Handling the Criminal Case
The Telephone Call and Scheduling the Interview
Criminal courts are a great place where practitioners can get some trial experience and meet more experienced attorneys. By commitment and preparation, you can obtain excellent results and satisfy clients. Too often lawyers throw up their hands when a client presents a ticket involving drug possssion, driving while suspended, DWI, or assault. While defense of criminal court charges involving serious motor vehicle charges may become an involved process requiring commitment and persistence, there are a number of viable defenses and arguments that can achieve a successful result. Rather than simply suggest that a client plead guilty and avoid trial, an attorney should accept the challenge and apply his best legal talents to protect the client’s rights.
You should never provide legal advice over the telephone. We do, however, often advise potential clients of some of the mandatory penalties and jail terms that the court could impose. This makes people realize the seriousness of the charge. We direct them to bring in a copy of the complaint, all their papers in connection with their case, accident report, and any documents they received from the Motor Vehicle Commissions. Oftentimes I will instruct them to write a confidential narrative if it is a case that is fact-specific or involves a great deal of detail, such as an assault case.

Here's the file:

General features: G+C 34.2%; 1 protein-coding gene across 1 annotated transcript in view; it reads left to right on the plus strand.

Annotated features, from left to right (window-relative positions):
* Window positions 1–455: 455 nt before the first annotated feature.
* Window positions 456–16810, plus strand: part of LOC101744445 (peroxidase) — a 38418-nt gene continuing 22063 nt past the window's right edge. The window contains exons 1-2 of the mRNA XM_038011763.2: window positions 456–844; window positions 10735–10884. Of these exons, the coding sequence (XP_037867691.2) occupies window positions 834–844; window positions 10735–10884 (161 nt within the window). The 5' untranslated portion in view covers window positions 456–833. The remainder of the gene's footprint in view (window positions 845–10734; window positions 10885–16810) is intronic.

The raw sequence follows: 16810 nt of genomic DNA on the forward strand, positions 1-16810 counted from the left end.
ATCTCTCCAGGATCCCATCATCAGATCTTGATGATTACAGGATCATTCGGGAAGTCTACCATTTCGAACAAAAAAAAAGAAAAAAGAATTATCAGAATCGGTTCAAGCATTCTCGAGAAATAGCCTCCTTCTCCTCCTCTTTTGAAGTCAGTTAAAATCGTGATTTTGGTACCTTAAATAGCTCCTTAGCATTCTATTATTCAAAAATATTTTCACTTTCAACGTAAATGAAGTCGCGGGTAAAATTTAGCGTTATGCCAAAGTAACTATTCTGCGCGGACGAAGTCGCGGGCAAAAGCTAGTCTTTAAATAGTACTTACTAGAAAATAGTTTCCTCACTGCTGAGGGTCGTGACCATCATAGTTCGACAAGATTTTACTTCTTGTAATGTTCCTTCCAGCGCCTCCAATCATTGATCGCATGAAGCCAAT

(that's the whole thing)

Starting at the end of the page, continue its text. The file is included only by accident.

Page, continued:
The In-Office Interview
When the client is first in the office, we have them fill out the Confidential New Criminal Case Interview Sheet. We obtain background information such as their name, address, the offenses charged, date of the person’s arrest, other witnesses, statements given to them by the police, their occupation, and information regarding prior criminal convictions and prior motor vehicle convictions. Our interview sheet also asks if there is anything else important, such as a medical condition that affects their case. This form will also let us know whether or not the client will follow instructions and cooperate with us. If they refuse to provide information, you may have a problem client.